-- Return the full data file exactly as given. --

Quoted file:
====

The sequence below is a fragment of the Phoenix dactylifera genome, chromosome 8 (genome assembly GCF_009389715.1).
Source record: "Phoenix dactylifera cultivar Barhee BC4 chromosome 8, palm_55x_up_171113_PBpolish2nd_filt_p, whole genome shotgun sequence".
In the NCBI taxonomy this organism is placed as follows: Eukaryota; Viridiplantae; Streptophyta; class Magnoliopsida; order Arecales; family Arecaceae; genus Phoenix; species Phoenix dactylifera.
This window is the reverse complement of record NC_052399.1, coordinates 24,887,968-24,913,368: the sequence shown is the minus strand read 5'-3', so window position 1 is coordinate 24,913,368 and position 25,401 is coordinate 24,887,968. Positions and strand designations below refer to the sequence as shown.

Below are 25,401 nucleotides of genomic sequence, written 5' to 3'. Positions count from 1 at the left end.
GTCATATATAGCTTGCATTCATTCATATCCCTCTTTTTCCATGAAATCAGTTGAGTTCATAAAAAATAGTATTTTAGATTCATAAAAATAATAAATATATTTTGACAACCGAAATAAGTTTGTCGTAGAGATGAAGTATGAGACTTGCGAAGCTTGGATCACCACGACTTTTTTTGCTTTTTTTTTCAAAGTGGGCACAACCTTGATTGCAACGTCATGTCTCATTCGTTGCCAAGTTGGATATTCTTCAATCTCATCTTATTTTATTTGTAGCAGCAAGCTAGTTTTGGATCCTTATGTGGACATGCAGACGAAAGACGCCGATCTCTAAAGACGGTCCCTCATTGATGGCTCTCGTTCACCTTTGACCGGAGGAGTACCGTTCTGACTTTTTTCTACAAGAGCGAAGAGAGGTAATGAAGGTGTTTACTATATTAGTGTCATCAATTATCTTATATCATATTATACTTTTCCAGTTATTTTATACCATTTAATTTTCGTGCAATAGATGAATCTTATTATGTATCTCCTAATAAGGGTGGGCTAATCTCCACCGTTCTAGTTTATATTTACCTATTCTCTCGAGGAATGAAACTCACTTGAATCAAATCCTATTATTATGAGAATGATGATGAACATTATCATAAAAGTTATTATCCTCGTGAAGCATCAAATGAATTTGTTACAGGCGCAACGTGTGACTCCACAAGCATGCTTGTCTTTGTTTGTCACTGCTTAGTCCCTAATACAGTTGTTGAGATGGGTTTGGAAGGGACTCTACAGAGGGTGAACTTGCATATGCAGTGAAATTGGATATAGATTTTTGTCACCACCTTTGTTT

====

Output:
The sequence below is a fragment of the Phoenix dactylifera genome, chromosome 8 (genome assembly GCF_009389715.1).
Source record: "Phoenix dactylifera cultivar Barhee BC4 chromosome 8, palm_55x_up_171113_PBpolish2nd_filt_p, whole genome shotgun sequence".
In the NCBI taxonomy this organism is placed as follows: Eukaryota; Viridiplantae; Streptophyta; class Magnoliopsida; order Arecales; family Arecaceae; genus Phoenix; species Phoenix dactylifera.
This window is the reverse complement of record NC_052399.1, coordinates 24,887,968-24,913,368: the sequence shown is the minus strand read 5'-3', so window position 1 is coordinate 24,913,368 and position 25,401 is coordinate 24,887,968. Positions and strand designations below refer to the sequence as shown.

Below are 25,401 nucleotides of genomic sequence, written 5' to 3'. Positions count from 1 at the left end.
GTCATATATAGCTTGCATTCATTCATATCCCTCTTTTTCCATGAAATCAGTTGAGTTCATAAAAAATAGTATTTTAGATTCATAAAAATAATAAATATATTTTGACAACCGAAATAAGTTTGTCGTAGAGATGAAGTATGAGACTTGCGAAGCTTGGATCACCACGACTTTTTTTGCTTTTTTTTTCAAAGTGGGCACAACCTTGATTGCAACGTCATGTCTCATTCGTTGCCAAGTTGGATATTCTTCAATCTCATCTTATTTTATTTGTAGCAGCAAGCTAGTTTTGGATCCTTATGTGGACATGCAGACGAAAGACGCCGATCTCTAAAGACGGTCCCTCATTGATGGCTCTCGTTCACCTTTGACCGGAGGAGTACCGTTCTGACTTTTTTCTACAAGAGCGAAGAGAGGTAATGAAGGTGTTTACTATATTAGTGTCATCAATTATCTTATATCATATTATACTTTTCCAGTTATTTTATACCATTTAATTTTCGTGCAATAGATGAATCTTATTATGTATCTCCTAATAAGGGTGGGCTAATCTCCACCGTTCTAGTTTATATTTACCTATTCTCTCGAGGAATGAAACTCACTTGAATCAAATCCTATTATTATGAGAATGATGATGAACATTATCATAAAAGTTATTATCCTCGTGAAGCATCAAATGAATTTGTTACAGGCGCAACGTGTGACTCCACAAGCATGCTTGTCTTTGTTTGTCACTGCTTAGTCCCTAATACAGTTGTTGAGATGGGTTTGGAAGGGACTCTACAGAGGGTGAACTTGCATATGCAGTGAAATTGGATATAGATTTTTGTCACCACCTTTGTTT